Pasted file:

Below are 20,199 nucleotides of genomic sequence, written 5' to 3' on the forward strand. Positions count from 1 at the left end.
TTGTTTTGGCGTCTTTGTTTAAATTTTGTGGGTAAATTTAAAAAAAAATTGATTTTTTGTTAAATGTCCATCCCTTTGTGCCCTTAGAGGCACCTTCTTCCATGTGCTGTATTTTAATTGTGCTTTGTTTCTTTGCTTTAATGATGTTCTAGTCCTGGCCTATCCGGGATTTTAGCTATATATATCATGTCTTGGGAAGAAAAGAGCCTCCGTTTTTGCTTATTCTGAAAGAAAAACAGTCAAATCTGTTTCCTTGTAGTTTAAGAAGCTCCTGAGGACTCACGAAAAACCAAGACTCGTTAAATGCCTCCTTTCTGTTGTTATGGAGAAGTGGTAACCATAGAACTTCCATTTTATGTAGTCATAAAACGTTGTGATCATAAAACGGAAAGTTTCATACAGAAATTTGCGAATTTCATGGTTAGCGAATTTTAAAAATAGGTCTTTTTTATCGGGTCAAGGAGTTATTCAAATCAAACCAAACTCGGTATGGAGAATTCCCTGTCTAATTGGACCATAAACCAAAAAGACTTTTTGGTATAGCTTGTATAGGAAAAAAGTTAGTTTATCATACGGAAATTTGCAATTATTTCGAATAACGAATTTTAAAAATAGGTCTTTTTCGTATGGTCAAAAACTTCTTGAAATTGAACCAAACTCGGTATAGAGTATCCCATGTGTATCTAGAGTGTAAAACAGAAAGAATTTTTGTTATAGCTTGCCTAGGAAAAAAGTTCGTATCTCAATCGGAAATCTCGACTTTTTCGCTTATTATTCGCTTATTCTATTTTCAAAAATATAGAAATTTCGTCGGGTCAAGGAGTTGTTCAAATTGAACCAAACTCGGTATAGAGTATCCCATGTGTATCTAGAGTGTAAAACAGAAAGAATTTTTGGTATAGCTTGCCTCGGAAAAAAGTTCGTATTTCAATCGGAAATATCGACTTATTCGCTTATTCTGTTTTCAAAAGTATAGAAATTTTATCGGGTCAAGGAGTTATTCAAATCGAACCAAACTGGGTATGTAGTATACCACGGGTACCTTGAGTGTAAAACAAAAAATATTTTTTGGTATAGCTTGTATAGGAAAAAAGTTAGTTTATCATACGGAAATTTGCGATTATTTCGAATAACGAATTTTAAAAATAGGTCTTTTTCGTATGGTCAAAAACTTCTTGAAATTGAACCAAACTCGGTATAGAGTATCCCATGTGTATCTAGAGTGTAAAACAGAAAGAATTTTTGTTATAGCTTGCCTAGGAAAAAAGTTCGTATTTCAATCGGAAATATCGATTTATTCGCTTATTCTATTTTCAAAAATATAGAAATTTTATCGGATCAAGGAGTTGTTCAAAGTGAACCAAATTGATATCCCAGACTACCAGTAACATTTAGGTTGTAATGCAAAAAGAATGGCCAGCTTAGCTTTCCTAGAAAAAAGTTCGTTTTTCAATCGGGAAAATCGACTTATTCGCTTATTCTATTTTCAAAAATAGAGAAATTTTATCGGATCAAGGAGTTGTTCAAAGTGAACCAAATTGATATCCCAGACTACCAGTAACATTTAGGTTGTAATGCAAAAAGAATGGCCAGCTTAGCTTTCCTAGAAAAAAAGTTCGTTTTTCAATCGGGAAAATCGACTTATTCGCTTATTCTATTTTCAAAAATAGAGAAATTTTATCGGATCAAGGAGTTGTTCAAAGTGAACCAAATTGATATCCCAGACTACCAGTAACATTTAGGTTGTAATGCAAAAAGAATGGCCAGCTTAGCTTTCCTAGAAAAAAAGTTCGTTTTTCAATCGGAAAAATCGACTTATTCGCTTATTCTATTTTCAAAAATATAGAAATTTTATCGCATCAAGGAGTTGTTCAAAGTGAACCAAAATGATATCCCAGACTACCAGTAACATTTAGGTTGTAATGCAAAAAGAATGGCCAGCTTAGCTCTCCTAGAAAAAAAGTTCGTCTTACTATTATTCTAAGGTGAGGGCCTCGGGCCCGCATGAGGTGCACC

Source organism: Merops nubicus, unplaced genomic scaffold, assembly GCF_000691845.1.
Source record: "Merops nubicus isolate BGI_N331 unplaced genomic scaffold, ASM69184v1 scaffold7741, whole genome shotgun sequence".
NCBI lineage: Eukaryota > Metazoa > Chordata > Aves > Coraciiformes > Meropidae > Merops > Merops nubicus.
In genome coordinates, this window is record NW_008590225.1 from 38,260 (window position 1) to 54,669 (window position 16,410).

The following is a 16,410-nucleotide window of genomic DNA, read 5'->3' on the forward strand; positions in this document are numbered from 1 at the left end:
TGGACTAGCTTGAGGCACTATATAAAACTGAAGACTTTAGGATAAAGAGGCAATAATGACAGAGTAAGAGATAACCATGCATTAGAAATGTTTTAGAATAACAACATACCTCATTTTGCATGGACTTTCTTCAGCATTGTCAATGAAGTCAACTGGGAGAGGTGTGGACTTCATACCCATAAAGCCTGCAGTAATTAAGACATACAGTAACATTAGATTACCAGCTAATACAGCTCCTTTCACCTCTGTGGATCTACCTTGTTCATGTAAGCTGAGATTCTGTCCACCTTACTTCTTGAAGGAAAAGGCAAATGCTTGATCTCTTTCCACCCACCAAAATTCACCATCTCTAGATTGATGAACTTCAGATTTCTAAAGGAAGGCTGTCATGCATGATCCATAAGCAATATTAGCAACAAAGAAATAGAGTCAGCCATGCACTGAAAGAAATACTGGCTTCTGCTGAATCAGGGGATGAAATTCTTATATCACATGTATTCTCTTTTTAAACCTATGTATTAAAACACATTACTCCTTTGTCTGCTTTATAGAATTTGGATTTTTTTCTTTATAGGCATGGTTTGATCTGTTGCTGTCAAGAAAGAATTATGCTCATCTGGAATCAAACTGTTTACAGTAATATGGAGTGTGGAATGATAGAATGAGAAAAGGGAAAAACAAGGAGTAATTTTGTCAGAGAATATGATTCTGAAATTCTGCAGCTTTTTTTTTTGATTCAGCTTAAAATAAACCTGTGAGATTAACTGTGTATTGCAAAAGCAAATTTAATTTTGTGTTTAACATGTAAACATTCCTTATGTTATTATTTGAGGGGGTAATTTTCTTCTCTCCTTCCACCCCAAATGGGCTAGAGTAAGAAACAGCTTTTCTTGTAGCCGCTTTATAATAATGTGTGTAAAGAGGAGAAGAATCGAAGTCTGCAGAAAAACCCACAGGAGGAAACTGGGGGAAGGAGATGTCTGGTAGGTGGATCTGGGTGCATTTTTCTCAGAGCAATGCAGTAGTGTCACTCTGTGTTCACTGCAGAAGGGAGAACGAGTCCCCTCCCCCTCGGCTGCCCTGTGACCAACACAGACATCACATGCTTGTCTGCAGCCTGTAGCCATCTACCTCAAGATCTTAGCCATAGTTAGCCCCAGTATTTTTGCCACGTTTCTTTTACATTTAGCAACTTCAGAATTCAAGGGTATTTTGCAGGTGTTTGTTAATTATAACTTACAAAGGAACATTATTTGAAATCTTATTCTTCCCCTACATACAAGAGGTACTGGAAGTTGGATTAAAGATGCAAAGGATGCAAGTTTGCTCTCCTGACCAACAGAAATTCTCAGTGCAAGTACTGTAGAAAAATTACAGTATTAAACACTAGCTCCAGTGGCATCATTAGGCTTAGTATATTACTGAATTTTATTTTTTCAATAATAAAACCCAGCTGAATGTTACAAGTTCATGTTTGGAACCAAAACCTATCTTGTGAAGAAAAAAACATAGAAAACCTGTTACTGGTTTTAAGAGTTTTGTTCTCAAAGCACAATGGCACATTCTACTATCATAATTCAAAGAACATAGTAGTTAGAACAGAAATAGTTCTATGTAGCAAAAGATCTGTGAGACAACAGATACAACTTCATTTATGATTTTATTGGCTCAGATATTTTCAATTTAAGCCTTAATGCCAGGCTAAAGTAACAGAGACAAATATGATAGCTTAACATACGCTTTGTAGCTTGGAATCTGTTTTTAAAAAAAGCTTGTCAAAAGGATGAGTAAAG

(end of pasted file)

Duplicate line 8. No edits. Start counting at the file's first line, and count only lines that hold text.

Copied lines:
TGGACTAGCTTGAGGCACTATATAAAACTGAAGACTTTAGGATAAAGAGGCAATAATGACAGAGTAAGAGATAACCATGCATTAGAAATGTTTTAGAATAACAACATACCTCATTTTGCATGGACTTTCTTCAGCATTGTCAATGAAGTCAACTGGGAGAGGTGTGGACTTCATACCCATAAAGCCTGCAGTAATTAAGACATACAGTAACATTAGATTACCAGCTAATACAGCTCCTTTCACCTCTGTGGATCTACCTTGTTCATGTAAGCTGAGATTCTGTCCACCTTACTTCTTGAAGGAAAAGGCAAATGCTTGATCTCTTTCCACCCACCAAAATTCACCATCTCTAGATTGATGAACTTCAGATTTCTAAAGGAAGGCTGTCATGCATGATCCATAAGCAATATTAGCAACAAAGAAATAGAGTCAGCCATGCACTGAAAGAAATACTGGCTTCTGCTGAATCAGGGGATGAAATTCTTATATCACATGTATTCTCTTTTTAAACCTATGTATTAAAACACATTACTCCTTTGTCTGCTTTATAGAATTTGGATTTTTTTCTTTATAGGCATGGTTTGATCTGTTGCTGTCAAGAAAGAATTATGCTCATCTGGAATCAAACTGTTTACAGTAATATGGAGTGTGGAATGATAGAATGAGAAAAGGGAAAAACAAGGAGTAATTTTGTCAGAGAATATGATTCTGAAATTCTGCAGCTTTTTTTTTTGATTCAGCTTAAAATAAACCTGTGAGATTAACTGTGTATTGCAAAAGCAAATTTAATTTTGTGTTTAACATGTAAACATTCCTTATGTTATTATTTGAGGGGGTAATTTTCTTCTCTCCTTCCACCCCAAATGGGCTAGAGTAAGAAACAGCTTTTCTTGTAGCCGCTTTATAATAATGTGTGTAAAGAGGAGAAGAATCGAAGTCTGCAGAAAAACCCACAGGAGGAAACTGGGGGAAGGAGATGTCTGGTAGGTGGATCTGGGTGCATTTTTCTCAGAGCAATGCAGTAGTGTCACTCTGTGTTCACTGCAGAAGGGAGAACGAGTCCCCTCCCCCTCGGCTGCCCTGTGACCAACACAGACATCACATGCTTGTCTGCAGCCTGTAGCCATCTACCTCAAGATCTTAGCCATAGTTAGCCCCAGTATTTTTGCCACGTTTCTTTTACATTTAGCAACTTCAGAATTCAAGGGTATTTTGCAGGTGTTTGTTAATTATAACTTACAAAGGAACATTATTTGAAATCTTATTCTTCCCCTACATACAAGAGGTACTGGAAGTTGGATTAAAGATGCAAAGGATGCAAGTTTGCTCTCCTGACCAACAGAAATTCTCAGTGCAAGTACTGTAGAAAAATTACAGTATTAAACACTAGCTCCAGTGGCATCATTAGGCTTAGTATATTACTGAATTTTATTTTTTCAATAATAAAACCCAGCTGAATGTTACAAGTTCATGTTTGGAACCAAAACCTATCTTGTGAAGAAAAAAACATAGAAAACCTGTTACTGGTTTTAAGAGTTTTGTTCTCAAAGCACAATGGCACATTCTACTATCATAATTCAAAGAACATAGTAGTTAGAACAGAAATAGTTCTATGTAGCAAAAGATCTGTGAGACAACAGATACAACTTCATTTATGATTTTATTGGCTCAGATATTTTCAATTTAAGCCTTAATGCCAGGCTAAAGTAACAGAGACAAATATGATAGCTTAACATACGCTTTGTAGCTTGGAATCTGTTTTTAAAAAAAGCTTGTCAAAAGGATGAGTAAAG